“The selection in brands and kinds of fiber-based inkjet paper is enormous. Although I make a concerted effort to try as many as possible, I’ve barely scratched the surface and am constantly surprised by a new brand and type popping up from a company I’ve never heard of before. In fact, I think the worst disservice a photographer can do to one’s print output is to relegate all images, whether a portrait or a landscape, color or black-and-white, to just one brand and type of paper.
“However, making a selection can be confusing, and the paper companies and sellers don’t help a lot by providing scant information about the products and virtually no support in understanding how and why papers differ.” This may be just one person’s opinion, but it points to a dearth in good help surrounding the selection of digital papers. That’s where your store can fill the void.
Tips for selling
Greg Schern suggests designating one employee to specialize in digital printing. That person can be a resource for customers as well as other staff members. Here are some other helpful tips.
Know your papers.
Digital paper can range from 150 to 500 grams per square meter (gsm), but most fall between 180 to 300 gsm, says Marc Schotland. All paper for use in inkjet printers is coated so that the ink won’t soak into the paper. The coatings are clay-based or made from a cocktail of many different ingredients. How can you tell which side has the coating? Lick your finger and touch the paper; the coated side will stick. Tape will remove this coating and the ink, so be careful when framing digital prints.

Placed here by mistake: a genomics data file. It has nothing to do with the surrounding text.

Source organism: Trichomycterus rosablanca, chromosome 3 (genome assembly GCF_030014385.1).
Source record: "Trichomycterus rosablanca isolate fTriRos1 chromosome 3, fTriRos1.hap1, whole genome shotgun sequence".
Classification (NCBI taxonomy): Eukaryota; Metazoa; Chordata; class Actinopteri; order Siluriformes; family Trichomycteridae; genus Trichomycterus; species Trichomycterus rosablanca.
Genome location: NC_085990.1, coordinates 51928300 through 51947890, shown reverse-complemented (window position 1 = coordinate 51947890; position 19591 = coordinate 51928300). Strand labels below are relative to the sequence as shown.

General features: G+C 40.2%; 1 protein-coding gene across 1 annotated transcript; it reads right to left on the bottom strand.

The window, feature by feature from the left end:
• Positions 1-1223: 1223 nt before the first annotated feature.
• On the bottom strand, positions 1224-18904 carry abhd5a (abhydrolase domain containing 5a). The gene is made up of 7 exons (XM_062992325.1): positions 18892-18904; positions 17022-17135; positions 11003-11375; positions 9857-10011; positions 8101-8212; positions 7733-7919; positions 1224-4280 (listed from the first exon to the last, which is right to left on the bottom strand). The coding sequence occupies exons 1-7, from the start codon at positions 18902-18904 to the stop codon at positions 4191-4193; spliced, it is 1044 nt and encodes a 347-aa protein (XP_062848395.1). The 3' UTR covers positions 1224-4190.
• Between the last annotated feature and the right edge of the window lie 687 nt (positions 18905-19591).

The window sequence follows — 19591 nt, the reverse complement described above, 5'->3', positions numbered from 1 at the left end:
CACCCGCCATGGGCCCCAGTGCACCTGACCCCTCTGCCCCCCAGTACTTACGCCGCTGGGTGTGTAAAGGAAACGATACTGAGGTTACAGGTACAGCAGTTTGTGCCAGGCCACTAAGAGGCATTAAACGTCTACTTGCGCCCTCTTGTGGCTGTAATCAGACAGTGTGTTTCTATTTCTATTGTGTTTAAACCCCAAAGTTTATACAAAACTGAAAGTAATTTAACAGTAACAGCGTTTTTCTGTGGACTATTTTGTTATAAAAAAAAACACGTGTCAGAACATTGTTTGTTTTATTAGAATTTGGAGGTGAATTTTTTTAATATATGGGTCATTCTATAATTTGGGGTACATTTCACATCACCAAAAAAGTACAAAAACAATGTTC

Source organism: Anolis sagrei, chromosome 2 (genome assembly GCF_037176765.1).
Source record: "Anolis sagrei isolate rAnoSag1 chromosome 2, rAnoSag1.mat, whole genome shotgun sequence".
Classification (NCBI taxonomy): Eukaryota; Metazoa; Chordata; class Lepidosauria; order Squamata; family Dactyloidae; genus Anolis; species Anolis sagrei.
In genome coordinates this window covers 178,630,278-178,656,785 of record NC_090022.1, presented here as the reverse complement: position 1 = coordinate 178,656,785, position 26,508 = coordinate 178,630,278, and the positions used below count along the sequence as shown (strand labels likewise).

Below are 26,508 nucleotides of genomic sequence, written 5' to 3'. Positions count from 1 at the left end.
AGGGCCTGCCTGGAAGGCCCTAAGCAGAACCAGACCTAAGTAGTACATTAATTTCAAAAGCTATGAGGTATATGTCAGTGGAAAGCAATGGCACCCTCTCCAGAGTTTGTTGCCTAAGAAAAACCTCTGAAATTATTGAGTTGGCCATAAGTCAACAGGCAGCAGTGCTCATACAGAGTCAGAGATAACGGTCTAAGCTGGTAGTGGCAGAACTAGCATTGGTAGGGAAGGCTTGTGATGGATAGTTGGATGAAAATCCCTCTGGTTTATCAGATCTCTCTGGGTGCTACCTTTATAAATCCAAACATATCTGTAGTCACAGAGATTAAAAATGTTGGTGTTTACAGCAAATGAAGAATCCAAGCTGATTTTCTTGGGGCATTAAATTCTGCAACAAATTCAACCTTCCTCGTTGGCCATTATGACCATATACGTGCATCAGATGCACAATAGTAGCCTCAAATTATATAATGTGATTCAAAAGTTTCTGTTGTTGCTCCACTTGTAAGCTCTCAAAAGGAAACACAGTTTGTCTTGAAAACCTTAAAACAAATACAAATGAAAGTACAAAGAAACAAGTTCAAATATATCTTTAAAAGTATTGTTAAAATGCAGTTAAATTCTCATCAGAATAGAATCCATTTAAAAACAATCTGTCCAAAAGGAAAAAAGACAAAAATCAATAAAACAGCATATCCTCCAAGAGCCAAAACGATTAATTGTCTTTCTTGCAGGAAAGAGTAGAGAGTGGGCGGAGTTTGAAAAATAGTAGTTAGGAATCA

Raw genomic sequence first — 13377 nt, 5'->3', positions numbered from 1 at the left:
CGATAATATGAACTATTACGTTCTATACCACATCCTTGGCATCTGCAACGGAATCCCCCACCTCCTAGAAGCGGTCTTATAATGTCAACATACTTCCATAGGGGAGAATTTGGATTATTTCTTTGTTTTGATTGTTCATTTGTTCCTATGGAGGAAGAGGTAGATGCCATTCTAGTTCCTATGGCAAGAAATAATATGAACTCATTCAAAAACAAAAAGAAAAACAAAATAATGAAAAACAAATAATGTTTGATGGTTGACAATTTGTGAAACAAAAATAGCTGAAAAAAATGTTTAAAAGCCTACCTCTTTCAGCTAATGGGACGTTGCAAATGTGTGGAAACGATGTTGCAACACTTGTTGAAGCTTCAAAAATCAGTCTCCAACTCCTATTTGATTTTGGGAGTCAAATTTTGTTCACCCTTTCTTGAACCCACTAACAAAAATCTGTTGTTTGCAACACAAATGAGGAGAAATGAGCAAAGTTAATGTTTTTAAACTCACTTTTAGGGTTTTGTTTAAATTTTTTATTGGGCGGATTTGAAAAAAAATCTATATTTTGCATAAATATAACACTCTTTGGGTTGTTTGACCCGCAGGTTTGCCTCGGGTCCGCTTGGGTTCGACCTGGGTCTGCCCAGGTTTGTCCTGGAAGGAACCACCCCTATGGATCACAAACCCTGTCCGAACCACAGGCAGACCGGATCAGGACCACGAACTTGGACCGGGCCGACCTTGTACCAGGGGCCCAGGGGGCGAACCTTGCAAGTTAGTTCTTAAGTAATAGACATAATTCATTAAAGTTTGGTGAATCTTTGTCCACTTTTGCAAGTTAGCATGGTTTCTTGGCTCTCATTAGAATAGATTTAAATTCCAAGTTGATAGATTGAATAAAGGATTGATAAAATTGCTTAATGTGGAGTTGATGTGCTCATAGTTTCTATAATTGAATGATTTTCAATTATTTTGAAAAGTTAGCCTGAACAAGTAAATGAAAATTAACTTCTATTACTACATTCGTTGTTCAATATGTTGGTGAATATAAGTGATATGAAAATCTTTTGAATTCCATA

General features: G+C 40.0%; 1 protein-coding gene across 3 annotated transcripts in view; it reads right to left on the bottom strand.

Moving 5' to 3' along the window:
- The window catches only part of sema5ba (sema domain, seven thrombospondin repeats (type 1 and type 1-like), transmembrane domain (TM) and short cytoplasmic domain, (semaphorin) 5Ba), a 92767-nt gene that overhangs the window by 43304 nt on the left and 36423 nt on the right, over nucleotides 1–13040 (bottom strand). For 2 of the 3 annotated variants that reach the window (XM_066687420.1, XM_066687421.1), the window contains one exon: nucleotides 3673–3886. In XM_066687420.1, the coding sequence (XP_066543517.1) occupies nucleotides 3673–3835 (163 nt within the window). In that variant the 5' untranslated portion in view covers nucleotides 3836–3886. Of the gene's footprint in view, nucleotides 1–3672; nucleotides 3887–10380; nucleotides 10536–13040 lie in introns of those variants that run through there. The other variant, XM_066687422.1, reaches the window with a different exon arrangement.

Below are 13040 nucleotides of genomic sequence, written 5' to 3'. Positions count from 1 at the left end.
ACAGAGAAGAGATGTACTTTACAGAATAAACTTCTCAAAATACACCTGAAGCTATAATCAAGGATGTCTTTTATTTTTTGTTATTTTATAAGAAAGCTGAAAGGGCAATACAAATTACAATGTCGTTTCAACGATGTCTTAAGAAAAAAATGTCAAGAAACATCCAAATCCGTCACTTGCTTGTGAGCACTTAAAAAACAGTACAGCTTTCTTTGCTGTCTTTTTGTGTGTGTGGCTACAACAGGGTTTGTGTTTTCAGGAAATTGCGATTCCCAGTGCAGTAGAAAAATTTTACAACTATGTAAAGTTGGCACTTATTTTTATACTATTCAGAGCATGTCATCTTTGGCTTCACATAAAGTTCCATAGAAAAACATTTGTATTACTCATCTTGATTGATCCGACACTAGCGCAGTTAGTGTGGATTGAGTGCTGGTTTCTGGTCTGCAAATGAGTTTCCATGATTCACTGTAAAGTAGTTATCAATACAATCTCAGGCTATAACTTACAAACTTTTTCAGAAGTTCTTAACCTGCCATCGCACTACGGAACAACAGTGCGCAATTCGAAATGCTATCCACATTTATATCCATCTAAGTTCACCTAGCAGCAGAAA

For customers who want to use non-digital paper in their inkjet printers, they can apply a coating themselves using inkAID, a water-based solution that can be used on paper, film, plastic, canvas, metal, wood veneer, and fabric. This enables artists to use all manner of substrates in their printers.
The digital paper customer consumes a large amount of paper, and a common mistake is not having enough paper in stock. While a regular artist may buy five to 10 sheets at a time, the digital customer buys by the hundreds.
Price it right.
Digital papers have a 20- to 50-percent margin. “You have to have the price point set so people can purchase in high volumes, and that squeezes the margin,” said Greg. The flipside is that although you get smaller margins, customers purchase the papers in higher volumes.
Read photography magazines.